Lets say for a PGP/GPG pair with a passphrase.
The OpenPGP standard (RFC 4880) defines in section 3.7 a number of String-to-Key (S2K) conversion functions, which are used for password-encrypted messages (i.e. ones without using a public key scheme), as well as for (the secret part) in private keyrings.
Most probably the Iterated and Salted S2K will be used. Its specification includes a hash function algorithm identifier, an 8-byte salt, and a
To create the key from a passphrase, salt and passphrase will be alternatedly concatenated until a string of length
The format of the private key rings itself is not documented there, though it is sensible to assume the format given in section 5.5.3.
Assuming the private key is encrypted (otherwise there would be nothing to crack), look at the S2K specifier byte to know which key derivation function is used, and also which salt (if any).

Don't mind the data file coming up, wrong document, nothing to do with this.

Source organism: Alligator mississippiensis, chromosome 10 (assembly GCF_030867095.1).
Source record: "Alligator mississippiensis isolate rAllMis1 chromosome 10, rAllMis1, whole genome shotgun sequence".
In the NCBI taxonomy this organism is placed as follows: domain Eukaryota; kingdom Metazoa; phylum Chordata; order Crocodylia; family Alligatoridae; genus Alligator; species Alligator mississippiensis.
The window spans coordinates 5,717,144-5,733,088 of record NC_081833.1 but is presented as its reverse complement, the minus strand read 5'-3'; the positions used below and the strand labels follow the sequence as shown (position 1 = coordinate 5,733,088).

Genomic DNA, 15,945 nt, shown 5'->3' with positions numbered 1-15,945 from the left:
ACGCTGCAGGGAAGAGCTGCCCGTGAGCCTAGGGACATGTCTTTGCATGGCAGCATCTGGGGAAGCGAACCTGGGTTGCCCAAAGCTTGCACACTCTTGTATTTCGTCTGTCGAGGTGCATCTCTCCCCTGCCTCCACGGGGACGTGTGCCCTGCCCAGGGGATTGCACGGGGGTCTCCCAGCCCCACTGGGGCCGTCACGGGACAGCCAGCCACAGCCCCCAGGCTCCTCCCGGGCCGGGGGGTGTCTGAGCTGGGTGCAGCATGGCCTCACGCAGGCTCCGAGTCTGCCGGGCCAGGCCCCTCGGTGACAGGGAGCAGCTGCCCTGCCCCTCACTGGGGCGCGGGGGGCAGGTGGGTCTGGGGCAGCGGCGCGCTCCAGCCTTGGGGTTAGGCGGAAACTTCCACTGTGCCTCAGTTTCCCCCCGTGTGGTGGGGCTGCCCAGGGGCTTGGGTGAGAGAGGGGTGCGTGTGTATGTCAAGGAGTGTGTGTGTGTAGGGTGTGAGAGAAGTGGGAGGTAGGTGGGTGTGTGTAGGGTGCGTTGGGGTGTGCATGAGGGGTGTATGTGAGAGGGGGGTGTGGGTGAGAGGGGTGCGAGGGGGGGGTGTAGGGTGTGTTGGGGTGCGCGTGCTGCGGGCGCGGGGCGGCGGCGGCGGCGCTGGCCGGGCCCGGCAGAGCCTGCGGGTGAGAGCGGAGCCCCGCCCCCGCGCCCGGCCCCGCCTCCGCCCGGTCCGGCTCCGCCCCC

Now you take your dictionary of passwords (or passphrases, or program which generates candidates), and with each candidate password do this:
Mikeazo's answer includes some ideas on which passphrases to try.
If the passphrase is any good (and the key derivation algorithm is "Salted and Iterated" with an appropriate high count), you will need a long time for this.
Related to this, I found a description of an attack on signature keys stored in this format. It does not need to crack the encryption, but instead does modify the stored (encrypted) private key and then observes one message signed with the modified key.
This does not work on encryption keys (or actually, decryption), and as this attack was from 2001/2002, I suppose it is fixed until now. (I didn't do detailed research on this, comments are welcome.)
Typical ways include